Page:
and bristly atmosphere is an appropriate or inappropriate environment in
which to offer up intercessions to God, in front of his saints and the most
Holy Theotokos. Pausing to gain my composure, I take a deep breath and proceed,
despite my misgivings. “O Heavenly King, O Comforter, O Spirit of Truth…” we
By the time we reach the morning prayer of Metropolitan
Philaret, I have quickened the pace a bit; my four and six-year-olds are
getting wiggly. The words come effortlessly to my lips; I know them well: "…In all my acts and deeds guide my thoughts
and feelings. In unforeseen events let me not forget that all are sent by you. Teach me to act firmly and wisely without
embittering or embarrassing others…" SMACK!! Ouch! I’ve been struck again, unexpectedly, right where it
I’ve always considered myself a, for the most part, calm and composed kind of girl.
It has never been all that hard for me to keep from gesturing out the window
when a car cuts me off on the expressway, or to refrain from unloading my exasperation
on a distracted store clerk, an inattentive waitress or a persistent
telemarketer. In general, I truly do strive to give the benefit of the doubt to
those I come into contact with, which is why I’ve been lying awake in bed at
night wondering why, oh why, it’s been so difficult for me lately to restrain
myself when dealing with the attitudes and behaviors of my own children.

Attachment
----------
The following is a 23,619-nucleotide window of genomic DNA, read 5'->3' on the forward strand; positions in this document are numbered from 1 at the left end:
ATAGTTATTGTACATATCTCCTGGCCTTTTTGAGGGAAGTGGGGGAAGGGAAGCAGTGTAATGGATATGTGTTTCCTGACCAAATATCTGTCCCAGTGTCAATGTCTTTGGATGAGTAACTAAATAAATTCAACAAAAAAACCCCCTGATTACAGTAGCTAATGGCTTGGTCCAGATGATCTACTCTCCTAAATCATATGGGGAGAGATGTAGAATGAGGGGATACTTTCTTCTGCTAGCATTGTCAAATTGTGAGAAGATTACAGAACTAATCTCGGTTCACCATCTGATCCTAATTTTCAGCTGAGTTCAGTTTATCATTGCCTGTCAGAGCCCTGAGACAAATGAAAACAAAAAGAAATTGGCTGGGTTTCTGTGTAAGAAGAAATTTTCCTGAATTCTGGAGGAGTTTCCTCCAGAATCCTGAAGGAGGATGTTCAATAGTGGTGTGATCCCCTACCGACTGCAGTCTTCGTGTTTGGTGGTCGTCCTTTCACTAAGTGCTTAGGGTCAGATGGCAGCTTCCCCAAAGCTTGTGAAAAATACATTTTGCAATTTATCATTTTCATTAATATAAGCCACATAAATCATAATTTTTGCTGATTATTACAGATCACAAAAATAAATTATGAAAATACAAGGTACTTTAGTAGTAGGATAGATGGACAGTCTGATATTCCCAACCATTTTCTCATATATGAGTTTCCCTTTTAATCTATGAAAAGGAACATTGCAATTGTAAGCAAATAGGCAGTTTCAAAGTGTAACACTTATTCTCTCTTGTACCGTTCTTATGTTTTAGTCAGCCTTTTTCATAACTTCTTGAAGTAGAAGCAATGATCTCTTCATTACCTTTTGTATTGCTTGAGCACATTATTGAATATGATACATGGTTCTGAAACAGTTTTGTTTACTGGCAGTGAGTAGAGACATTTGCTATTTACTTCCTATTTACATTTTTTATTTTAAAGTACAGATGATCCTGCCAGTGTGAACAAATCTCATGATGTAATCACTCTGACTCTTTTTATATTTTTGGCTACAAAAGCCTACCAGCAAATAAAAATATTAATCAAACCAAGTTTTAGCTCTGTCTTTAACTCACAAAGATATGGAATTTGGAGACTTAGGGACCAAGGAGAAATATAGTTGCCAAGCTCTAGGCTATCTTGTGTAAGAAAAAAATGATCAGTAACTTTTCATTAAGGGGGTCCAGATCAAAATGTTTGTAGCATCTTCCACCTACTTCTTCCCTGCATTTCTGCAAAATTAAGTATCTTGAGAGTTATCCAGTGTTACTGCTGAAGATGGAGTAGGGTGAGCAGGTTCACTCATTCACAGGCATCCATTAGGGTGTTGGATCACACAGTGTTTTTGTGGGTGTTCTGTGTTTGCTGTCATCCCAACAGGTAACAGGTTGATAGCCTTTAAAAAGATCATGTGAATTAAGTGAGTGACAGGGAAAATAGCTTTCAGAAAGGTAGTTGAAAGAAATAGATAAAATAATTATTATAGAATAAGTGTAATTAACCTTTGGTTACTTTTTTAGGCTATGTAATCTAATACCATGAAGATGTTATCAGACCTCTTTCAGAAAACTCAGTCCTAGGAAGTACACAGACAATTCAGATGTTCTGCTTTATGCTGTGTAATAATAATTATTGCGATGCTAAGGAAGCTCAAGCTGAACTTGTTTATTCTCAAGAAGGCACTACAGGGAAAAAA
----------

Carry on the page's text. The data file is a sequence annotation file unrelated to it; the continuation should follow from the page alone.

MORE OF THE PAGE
I go through seasons as a mother – seasons of growth and
rebirth, and seasons of stagnancy. What I’ve fallen into presently is what’s
known as a good old-fashioned rut – one in which I act, act and react all the
time, unconsciously. I find myself
talking at, more like lecturing,
lecturing angrily, my oldest son and he is scowling, scowling
self-protectively; he is hardening his heart. JUST OBEY! I want to
scream, I’m too tired and too busy for
your outbursts and interruptions! But
here’s the thing – he’s a human being, not a pet, not a houseplant, or an
inconvenience. My kids can sense
when they’re being tolerated rather than treasured.
It’s a tall order for us parents, having to figure out how
to lovingly discipline without embittering or embarrassing our children. It
takes a real and concerted effort to garner the insight necessary for setting
limits that are solid and yet respectful of the individual receiving them. It
is far easier to vent, reprove and summarize than to consistently,
unemotionally, with authority and kindness, address conduct that is rude,
unhealthy or deceptive. There is no trick to it – no fool-proof method I can
apply that will override my own sinfulness or exhaustion. Thus, there will be periods of tension and